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Dorothea Bate: Carmarthen scientist receives blue plaque



  Dorothea Bate and Napier House Image copyright
Trustees of the Natural History Museum / Richard Law

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Dorothea Bate was born in Napier House in Carmarthen

The woman who is believed to have been the first to work as a scientist at the Natural History Museum in London has a dedicated blue plaque in her hometown.

Dorothea Bate, born in 1

878, had little formal education, but a fascination with wildlife and nature prompted her to leave Carmarthenshire at age 19 and request a job at the museum.

He spent more than 50 years there and led expeditions all over the world.

The plaque will be unveiled at Napier House in Carmarthen where she was born.

Mrs. Bates became an expert in archeozoology, the study of animal remains, and her greatest discoveries included fossilized elephants and the bones of a giant tortoise in Bethlehem.

The plaque will be dedicated by paleobiologist Tori Herridge at a ceremony organized by the Civic Society of Carmarthen at 18:00 GMT on Wednesday.

Dr. Herridge said: "She is very special, can you imagine in 1898 marching to the museum and asking to see the bird healer? [19] 659007]" I hope that anyone who passes by Napier House and look at that plate blue, make them think that it's interesting, who is she? & # 39;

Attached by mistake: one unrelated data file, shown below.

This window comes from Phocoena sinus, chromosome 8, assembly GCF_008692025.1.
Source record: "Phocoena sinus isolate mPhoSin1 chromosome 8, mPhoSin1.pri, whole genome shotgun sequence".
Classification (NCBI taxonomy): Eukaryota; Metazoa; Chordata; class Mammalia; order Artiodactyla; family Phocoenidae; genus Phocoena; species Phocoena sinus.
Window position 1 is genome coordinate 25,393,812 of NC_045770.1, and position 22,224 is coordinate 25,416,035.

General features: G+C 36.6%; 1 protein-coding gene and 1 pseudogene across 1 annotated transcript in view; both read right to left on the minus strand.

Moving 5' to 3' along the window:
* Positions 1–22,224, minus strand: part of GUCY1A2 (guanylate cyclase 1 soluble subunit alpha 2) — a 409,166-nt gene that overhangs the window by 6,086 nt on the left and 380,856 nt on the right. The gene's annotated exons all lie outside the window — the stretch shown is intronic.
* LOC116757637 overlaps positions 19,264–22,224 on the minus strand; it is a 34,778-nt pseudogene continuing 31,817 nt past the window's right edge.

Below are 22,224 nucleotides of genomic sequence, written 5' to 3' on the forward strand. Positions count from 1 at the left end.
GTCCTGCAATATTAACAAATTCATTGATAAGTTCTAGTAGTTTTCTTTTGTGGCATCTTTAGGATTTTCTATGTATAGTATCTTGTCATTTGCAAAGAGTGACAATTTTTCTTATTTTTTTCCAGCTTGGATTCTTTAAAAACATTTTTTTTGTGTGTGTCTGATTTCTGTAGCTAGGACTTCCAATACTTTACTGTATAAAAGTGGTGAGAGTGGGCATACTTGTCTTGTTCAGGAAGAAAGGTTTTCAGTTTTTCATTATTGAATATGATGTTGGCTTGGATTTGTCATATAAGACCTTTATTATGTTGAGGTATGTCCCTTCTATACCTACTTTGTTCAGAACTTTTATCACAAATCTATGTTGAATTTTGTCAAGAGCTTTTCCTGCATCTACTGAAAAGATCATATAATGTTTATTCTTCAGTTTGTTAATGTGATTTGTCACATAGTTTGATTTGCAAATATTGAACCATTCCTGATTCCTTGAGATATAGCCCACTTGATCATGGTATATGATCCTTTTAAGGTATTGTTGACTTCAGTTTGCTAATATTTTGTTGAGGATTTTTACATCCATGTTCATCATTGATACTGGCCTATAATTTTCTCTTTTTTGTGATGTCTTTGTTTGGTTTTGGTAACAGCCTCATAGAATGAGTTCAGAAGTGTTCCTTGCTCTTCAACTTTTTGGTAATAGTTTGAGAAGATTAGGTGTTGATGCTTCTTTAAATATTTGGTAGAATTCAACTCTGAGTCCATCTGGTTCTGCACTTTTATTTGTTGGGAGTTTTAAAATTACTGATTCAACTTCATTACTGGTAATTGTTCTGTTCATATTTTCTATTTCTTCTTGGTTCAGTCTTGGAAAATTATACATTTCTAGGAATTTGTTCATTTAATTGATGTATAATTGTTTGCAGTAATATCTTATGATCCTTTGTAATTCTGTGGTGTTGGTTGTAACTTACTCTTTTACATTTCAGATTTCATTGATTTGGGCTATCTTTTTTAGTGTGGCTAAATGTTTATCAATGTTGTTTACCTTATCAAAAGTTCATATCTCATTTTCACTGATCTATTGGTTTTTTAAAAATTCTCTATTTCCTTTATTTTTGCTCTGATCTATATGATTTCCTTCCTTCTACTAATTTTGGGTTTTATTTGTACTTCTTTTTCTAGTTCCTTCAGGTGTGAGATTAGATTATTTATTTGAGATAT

"Small signs could open people's minds to a world they were not previously"

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Ms. Bate's first job at the museum was to classify The skins of birds, but the focus of what became his life's work was to explore how and why different species adapt and change. 19659007] She studied fossils and was fascinated by the archeology that led her to specialize in archeozoology.

Dr. Herridge said that his work at the museum came from a passion for the natural world that his education gave him "money and the freedom to explore."

"She had a lot of confidence in herself, she was very intelligent, determined and totally interested in the subject she wanted to study".

Mrs. Bate's expeditions took her to places as far away as Cyprus, Malta, Crete, China and Palestine, from where her findings were taken to the museum in Kensington.

Contrary to what might be expected, Dr. Herridge said that when Mrs. Bate was in Cyprus in 1905, she was one of the four scientists involved in the excavations.

During World War II, Ms. Bate worked in the zoo branch of the museum in Tring, Hertfordshire, and became his official in charge.

She was elected to the Royal Geographical Society in 1940 and continued working until her death in 1951.


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